Undoubtedly more than any other car manufacturer, Delorian The Hollywood brand.
Other brands, such as the Aston Martin franchise, have popularized various models James BondDeLorean is a brand whose status was created only through a movie franchise, in this case Back to the future Series
Iconic in pop culture, the company’s real-life trials and tribulations were nothing short of Hollywood blockbusters.
To this day, the brand is best known for its landmark DeLorean DMC-12: its futuristic (for the time being) design, and those doorknob doors are still quiet today.
History: The development and fate of the original DeLorean company and DMC-12
DeLorean takes its name from founder John Z. DeLorean.
DeLorean himself was a well-known industry figure, especially in America, where he had a career with companies like Chrysler and Packard before working for General Motors, where he was responsible for the engineering and marketing of the fictional Pontiac GTO.
Further success came in the Chevrolet division, which he was able to revive to sell nearly three million cars per year by 1971 (then served as a separate, relatively independent division among many GM brand companies).
Around the same time, Delorian began having problems with GM’s executive management and colleagues about moving to Chevrolet and the larger GM company, and, being well-known as a Maverick, decided to leave to start his own business.
Founded in late 1975, DeLorean Motor Company (DMC) wanted to build a sports car as its first model, and with the help of Giorgetto Giugiaro and his famous Italdesign studio, prototype designs were completed by 1979, a massive change. Chassis supplied by Lotus.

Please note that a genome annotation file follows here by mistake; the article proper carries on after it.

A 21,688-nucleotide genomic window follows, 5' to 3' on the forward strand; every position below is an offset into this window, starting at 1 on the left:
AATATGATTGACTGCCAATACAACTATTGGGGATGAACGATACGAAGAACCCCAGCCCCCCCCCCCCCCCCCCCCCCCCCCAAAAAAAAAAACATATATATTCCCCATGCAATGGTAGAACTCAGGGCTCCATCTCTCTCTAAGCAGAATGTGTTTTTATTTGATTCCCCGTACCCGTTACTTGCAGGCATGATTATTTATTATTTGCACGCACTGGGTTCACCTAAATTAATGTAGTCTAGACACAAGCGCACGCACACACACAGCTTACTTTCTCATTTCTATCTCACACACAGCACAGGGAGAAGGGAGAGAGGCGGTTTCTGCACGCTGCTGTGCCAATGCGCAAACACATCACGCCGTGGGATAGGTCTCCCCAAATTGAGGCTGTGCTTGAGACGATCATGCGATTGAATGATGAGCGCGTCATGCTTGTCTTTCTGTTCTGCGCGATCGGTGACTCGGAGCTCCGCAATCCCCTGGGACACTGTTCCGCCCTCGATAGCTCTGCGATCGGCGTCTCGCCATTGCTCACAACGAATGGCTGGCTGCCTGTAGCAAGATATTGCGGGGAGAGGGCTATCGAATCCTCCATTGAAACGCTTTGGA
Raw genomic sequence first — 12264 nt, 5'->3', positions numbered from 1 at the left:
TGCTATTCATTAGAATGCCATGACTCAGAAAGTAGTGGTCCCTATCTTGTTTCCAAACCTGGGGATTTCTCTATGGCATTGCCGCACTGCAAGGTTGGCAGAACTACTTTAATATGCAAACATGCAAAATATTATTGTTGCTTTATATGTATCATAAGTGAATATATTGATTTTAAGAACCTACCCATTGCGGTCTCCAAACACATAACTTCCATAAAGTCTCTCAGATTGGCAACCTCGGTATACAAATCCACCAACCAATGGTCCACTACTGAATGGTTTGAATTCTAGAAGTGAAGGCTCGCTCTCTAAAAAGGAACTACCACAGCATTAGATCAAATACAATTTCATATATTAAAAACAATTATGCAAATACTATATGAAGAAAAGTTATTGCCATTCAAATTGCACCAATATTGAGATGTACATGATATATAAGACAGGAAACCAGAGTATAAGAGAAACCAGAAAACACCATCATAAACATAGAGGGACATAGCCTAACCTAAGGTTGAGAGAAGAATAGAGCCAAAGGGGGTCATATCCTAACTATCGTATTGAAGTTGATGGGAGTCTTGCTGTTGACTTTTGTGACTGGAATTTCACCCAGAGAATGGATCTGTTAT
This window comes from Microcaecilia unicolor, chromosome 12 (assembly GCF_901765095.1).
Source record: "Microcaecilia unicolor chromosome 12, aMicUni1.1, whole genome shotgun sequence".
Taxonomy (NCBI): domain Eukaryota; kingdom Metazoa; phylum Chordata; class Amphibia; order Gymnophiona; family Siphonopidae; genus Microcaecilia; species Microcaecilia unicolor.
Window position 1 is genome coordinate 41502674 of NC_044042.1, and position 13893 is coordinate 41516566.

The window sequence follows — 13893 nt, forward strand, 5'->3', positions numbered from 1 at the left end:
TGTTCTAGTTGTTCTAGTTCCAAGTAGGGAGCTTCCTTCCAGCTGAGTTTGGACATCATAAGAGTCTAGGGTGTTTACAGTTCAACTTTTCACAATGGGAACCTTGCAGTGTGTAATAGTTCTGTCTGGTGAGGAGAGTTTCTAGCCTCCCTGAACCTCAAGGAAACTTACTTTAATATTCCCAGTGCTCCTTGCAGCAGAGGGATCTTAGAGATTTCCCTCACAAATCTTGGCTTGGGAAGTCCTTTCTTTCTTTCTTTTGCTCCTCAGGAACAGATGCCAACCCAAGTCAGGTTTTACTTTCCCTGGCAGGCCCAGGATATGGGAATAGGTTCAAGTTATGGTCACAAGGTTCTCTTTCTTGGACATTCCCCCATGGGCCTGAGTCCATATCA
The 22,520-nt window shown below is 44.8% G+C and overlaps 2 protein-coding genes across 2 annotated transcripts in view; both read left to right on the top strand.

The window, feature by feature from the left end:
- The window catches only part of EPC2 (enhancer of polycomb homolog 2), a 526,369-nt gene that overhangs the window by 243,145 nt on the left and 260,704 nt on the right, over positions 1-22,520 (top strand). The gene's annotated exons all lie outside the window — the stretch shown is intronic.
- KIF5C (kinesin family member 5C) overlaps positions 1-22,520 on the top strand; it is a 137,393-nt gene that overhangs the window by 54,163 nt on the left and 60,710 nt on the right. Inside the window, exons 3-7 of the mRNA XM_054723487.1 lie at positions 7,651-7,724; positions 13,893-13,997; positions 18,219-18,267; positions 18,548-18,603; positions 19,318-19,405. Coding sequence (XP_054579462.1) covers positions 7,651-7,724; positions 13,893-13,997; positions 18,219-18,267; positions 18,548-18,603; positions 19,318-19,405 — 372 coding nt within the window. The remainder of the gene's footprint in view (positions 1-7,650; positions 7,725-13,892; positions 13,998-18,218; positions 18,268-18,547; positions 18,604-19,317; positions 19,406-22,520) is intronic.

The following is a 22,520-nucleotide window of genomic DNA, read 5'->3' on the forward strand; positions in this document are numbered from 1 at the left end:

Internally, the car was dubbed the ‘DMC-12’ for allegedly wanting to sell the car to customers for $ 12,000 or less. However, a cascading series of problems soon became apparent for cars and new companies.
One of the most complex problems was the engine. DMC originally approached Citroën to use its rotary engine, but the power plant’s unusual fuel economy, especially during the oil crisis of the early 1970s, made this option inappropriate.
Instead, DMC had to adopt a 2.85-liter V6 engine built by the then Peugeot-Renault-Volvo (PRV) alliance. Despite its large displacement and having six cylinders, it had a high power of only 97kW at 5500rpm and 207Nm of torque, which makes the car less powerful for its weight.
One of the most enticing aspects of the DMC-12 was its design with glowing doors and stainless steel body panels, but this intricate part not only did not have the problem of sealing the gaps in the panels and the weather, all the factory cars (a few gold-plated bars) were colorless, and They looked exactly like each other from the outside, removing the opportunity for customers to personalize their vehicles.
As a newly formed company with a car designed from scratch, DMC was forced to recoup costly tooling and R&D costs as part of the final cost of the car, and already combined with a complex design and manufacturing process as well as shipping costs. At the firm’s Northern Ireland factory in the United States, the DMC-12 had a selling price of around $ 25,000 – or twice what DeLorian initially predicted.
The actual production and production of the car was not without problems.
DeLorean sought to maximize the amount of incentives, grants and tax breaks the company received by building its new factory in an economically underdeveloped area to provide more jobs for local workers and was similarly tempted by their proposal that the UK government build a factory in Northern Ireland.